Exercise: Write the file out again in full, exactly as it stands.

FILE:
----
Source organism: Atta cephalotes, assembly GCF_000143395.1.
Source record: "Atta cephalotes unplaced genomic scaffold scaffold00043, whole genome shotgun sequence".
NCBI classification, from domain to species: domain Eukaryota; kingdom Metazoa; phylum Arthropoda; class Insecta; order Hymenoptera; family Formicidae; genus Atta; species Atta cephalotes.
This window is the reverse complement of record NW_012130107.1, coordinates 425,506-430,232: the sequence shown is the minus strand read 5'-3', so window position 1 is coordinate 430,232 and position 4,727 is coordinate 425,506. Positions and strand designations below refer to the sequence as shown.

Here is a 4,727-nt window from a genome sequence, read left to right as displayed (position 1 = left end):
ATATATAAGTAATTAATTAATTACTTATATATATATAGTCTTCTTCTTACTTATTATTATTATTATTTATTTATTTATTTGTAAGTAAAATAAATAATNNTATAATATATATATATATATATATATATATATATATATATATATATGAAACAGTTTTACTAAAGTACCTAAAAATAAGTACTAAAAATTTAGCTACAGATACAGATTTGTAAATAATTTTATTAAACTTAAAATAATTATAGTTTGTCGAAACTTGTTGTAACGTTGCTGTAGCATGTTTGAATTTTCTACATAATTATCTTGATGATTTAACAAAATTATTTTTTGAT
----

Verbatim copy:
Source organism: Atta cephalotes, assembly GCF_000143395.1.
Source record: "Atta cephalotes unplaced genomic scaffold scaffold00043, whole genome shotgun sequence".
NCBI classification, from domain to species: domain Eukaryota; kingdom Metazoa; phylum Arthropoda; class Insecta; order Hymenoptera; family Formicidae; genus Atta; species Atta cephalotes.
This window is the reverse complement of record NW_012130107.1, coordinates 425,506-430,232: the sequence shown is the minus strand read 5'-3', so window position 1 is coordinate 430,232 and position 4,727 is coordinate 425,506. Positions and strand designations below refer to the sequence as shown.

Here is a 4,727-nt window from a genome sequence, read left to right as displayed (position 1 = left end):
ATATATAAGTAATTAATTAATTACTTATATATATATAGTCTTCTTCTTACTTATTATTATTATTATTTATTTATTTATTTGTAAGTAAAATAAATAATNNTATAATATATATATATATATATATATATATATATATATATATATATGAAACAGTTTTACTAAAGTACCTAAAAATAAGTACTAAAAATTTAGCTACAGATACAGATTTGTAAATAATTTTATTAAACTTAAAATAATTATAGTTTGTCGAAACTTGTTGTAACGTTGCTGTAGCATGTTTGAATTTTCTACATAATTATCTTGATGATTTAACAAAATTATTTTTTGAT